The Office for National Statistics (ONS) are calling for a new treatment of student loans in public sector finances and national accounts, but what will this mean for students?
On 17th December 2018 the Office of National Statistics (ONS) released an article calling for student loans to be added to the budget deficit, this comes in light of their recent review of the loan system in April 2018 being driven by the Treasury Select Committee and the House of Lords Economic Affairs Committee.
The Treasury Committee recommend that,
“loans that are intended to be written off are, in substance, a partially repayable grant rather than a loan”
“ONS should re-examine its classification of student loans as financial assets and consider whether a portion of the loan should, in substance, be classed as a grant.”
“The ONS stated “Estimates of the proportion of student loans that will be cancelled in the future have been rising in recent years, and are now a significant proportion of the total value of the loan book.”
Loans going unpaid
Recent statistics show that 40-45% of student loans go unpaid on average as they get written off after 30 years if not paid back in full. However, the government does not currently include this in the deficit, which means the UK looks in better financial shape than it really is.
If the unpaid student loans were added to the deficit it would be increased by £12 billion and could result in a reduction in student fees.
The treasury committee have welcomed the change with Rt Hon. Nicky Morgan MP, Chair of the Treasury Committee, commenting,
“As the Treasury Committee concluded in its report on student loans, the current accounting rules allow the Government to spend billions of pounds of public money without any negative impact on its deficit target at all.”
“Today’s announcement from the ONS, which will improve transparency of the public finances, is welcome.”
“Ensuring that Government spending is properly recorded allows it to be properly scrutinised.”
But it seems the new treatment may be a double edged sword as reduced fees may also result in a cut in student intake and reduced facilities for universities.
What about the students?
For student cities like Bristol this may cause more harm than good as many tower blocks have been transformed into student accommodation and with a large amount of the city aimed towards students spending.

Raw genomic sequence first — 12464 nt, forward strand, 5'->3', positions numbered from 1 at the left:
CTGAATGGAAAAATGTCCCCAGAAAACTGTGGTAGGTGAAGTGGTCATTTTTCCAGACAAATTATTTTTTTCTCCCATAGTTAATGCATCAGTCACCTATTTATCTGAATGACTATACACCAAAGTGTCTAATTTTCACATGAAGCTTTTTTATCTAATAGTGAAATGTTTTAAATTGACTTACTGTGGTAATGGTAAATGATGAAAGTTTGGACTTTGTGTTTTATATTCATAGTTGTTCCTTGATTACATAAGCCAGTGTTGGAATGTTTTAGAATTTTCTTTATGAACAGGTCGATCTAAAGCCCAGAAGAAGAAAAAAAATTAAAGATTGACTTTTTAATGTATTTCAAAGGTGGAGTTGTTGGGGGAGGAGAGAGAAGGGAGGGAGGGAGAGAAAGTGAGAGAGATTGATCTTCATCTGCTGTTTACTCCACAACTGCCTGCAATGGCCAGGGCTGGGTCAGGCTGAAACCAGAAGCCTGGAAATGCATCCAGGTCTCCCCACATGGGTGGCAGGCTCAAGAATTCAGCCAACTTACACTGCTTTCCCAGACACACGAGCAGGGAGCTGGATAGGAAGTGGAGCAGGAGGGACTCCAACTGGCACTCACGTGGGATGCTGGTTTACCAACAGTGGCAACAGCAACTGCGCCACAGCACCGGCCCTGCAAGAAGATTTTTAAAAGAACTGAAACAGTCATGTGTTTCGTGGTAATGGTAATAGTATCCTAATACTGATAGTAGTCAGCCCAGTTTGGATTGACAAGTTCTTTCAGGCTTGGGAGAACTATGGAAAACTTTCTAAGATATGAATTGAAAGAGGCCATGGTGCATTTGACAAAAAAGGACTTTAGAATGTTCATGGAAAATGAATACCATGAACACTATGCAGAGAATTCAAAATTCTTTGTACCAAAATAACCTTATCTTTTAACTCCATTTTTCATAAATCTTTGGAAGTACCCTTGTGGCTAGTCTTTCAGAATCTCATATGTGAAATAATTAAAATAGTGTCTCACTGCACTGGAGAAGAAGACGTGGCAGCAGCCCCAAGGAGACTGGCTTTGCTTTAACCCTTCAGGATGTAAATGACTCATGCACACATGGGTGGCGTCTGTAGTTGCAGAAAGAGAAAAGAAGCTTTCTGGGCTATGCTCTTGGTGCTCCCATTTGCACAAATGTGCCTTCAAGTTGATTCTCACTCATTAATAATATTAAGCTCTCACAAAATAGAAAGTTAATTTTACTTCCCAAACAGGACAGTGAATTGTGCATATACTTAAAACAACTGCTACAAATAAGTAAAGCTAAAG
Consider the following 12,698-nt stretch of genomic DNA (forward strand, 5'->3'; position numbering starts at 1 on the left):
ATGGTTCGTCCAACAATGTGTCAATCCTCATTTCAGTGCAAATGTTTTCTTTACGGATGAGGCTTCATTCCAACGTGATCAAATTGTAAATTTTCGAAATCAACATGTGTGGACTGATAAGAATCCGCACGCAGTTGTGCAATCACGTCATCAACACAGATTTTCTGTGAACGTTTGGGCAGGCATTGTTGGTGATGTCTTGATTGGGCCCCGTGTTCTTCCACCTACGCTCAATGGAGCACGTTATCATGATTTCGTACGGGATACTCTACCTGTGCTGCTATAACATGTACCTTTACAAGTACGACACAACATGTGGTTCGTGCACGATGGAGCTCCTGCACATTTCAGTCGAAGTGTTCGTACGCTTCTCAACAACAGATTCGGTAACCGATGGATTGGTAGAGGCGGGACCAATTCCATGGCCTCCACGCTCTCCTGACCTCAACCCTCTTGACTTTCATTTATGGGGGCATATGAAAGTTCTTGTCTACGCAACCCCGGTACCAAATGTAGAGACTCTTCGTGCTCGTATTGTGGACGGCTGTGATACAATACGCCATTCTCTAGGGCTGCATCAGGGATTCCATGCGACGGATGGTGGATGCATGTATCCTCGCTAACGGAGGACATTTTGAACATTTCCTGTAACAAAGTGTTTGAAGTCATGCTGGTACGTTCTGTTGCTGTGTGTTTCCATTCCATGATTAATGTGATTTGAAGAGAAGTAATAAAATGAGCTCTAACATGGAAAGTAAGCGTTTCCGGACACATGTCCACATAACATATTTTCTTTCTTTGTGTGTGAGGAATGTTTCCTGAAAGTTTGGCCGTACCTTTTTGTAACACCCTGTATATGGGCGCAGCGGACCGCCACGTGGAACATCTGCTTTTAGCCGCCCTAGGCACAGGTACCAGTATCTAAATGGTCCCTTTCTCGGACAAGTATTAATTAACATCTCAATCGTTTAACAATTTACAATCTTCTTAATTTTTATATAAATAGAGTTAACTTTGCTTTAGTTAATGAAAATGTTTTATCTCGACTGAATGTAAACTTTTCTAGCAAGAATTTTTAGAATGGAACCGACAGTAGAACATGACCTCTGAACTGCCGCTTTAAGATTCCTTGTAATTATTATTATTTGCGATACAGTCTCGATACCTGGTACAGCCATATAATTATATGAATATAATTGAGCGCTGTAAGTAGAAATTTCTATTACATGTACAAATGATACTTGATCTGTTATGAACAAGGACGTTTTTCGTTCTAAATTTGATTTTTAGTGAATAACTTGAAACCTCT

A student body representative from the University of the West of England has shown concern towards the changes as courses and funding have already been reduced and it is unclear what this new approach will mean for the future.
“I am worried that as the student debt will be included in national deficit means that the government will make cuts across higher education. We have seen the aggressiveness of austerity and I am a afraid that we will see similar punitive measures. Our courses are already underfunded despite the £10,000 price tag. This may mean that the kind of courses that are on offer are limited and the higher education system is knee capped.”
At the moment it is undecided if student fees will be cut as the government are due to review tuition fees early next year and the ONS account will be taken in to consideration.
Student Finance England urge students to prepare financially
Having made a range of improvements to their systems including e-signatures, SMS password reset options, and increased social media resources for online queries all in a bid to make the loan application process faster and easier for students.
Executive Director of Operations, at SLC Derek Ross warns,
“We are expecting to process almost two million applications in 2019 so it’s important that students apply as early as possible to get their funding in place – you can apply before you have a confirmed university place.”
“Students should start researching now to find out what funding is available for them and their parents or partners can help by pulling together key information including their income details and National Insurance numbers, which may be needed to support the application process.”
Financial adviser and university graduate Tom Morris of Ovation finance, Bristol shared his top money wise tips for new students starting university and how they can try to avoid going in to debt in the future.
Mr Morris advises students to,
- Not blow all their maintenance loan during freshers week
- Be aware of tax codes when taking on student work to avoid being over taxed
- And remember that students don’t pay council tax and should remember to make the council aware when moving in to a student property.
The SLC also add that students should aim to make an early start with their application, preparing personal details and remembering to check eligibility for a maintenance loan to help with the costs of living.